Traditional laws explicitly acknowledge and protect the uneven status of the Chinese citizenry. Perhaps, the most noticeable impacts on imperial Chinese law are the concept of legalized imbalance. Chinese law ceaselessly varied its treatment based on the individual status in the society, his or her relationship between the victim and the offender and the particular situation such as age, sex which were in this matter in accordance with the Confucianism and as part of the set natural order with respect to the world harmony.
Moreover, a stiff hierarchy within family and also within the society which always defines Confucian social thinking was similarly emphasized. For example, a father who wronged his son would be penalized much less severely compared to a son who offended his father. Furthermore, according to the penal codes, females were separately discussed from the rest of the society. Besides, social status was seemingly more significant than the legal penal codes or rules.
The people of China similarly engaged the commitment of those who helped other with pleadings and lawful documents for economic gain even though these people enjoyed less respectable status. In many kingdoms, the laws and penal codes allowed for the severe punishment of the persons convicted of assisting others to come up with false accusation. In real sense, less number of institutions of private laws were established for instance the Ming Dynasty. There is a gap of private law in grand China. The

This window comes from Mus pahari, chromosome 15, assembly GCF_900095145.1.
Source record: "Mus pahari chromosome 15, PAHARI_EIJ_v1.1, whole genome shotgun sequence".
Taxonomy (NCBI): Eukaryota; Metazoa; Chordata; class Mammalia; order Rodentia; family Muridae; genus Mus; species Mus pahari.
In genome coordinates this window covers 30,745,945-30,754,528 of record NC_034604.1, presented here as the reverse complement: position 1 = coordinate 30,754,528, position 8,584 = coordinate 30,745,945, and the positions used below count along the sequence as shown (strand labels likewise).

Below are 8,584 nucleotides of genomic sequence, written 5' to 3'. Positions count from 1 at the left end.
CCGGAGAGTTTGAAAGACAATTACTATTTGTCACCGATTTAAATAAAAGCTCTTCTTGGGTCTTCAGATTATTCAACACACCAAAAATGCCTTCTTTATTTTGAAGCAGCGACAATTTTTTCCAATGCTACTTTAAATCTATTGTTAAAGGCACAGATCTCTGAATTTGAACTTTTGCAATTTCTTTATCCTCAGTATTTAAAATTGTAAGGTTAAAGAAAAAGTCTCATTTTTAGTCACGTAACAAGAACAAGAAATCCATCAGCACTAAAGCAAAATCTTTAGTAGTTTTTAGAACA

private issues were handled on when they had something to do with criminal or administrative law. Li to certain degree established the foundation for all laws associated with the private matters. Complicated issues related to family such as marriage, inheritance, separation and divorce, based on the Confucian principles, the leader of the family mostly the father acted as conciliator, and incase this family figure is absent, an outsider or relative with a renowned achievement and character could serve as a conciliator to handle this issues.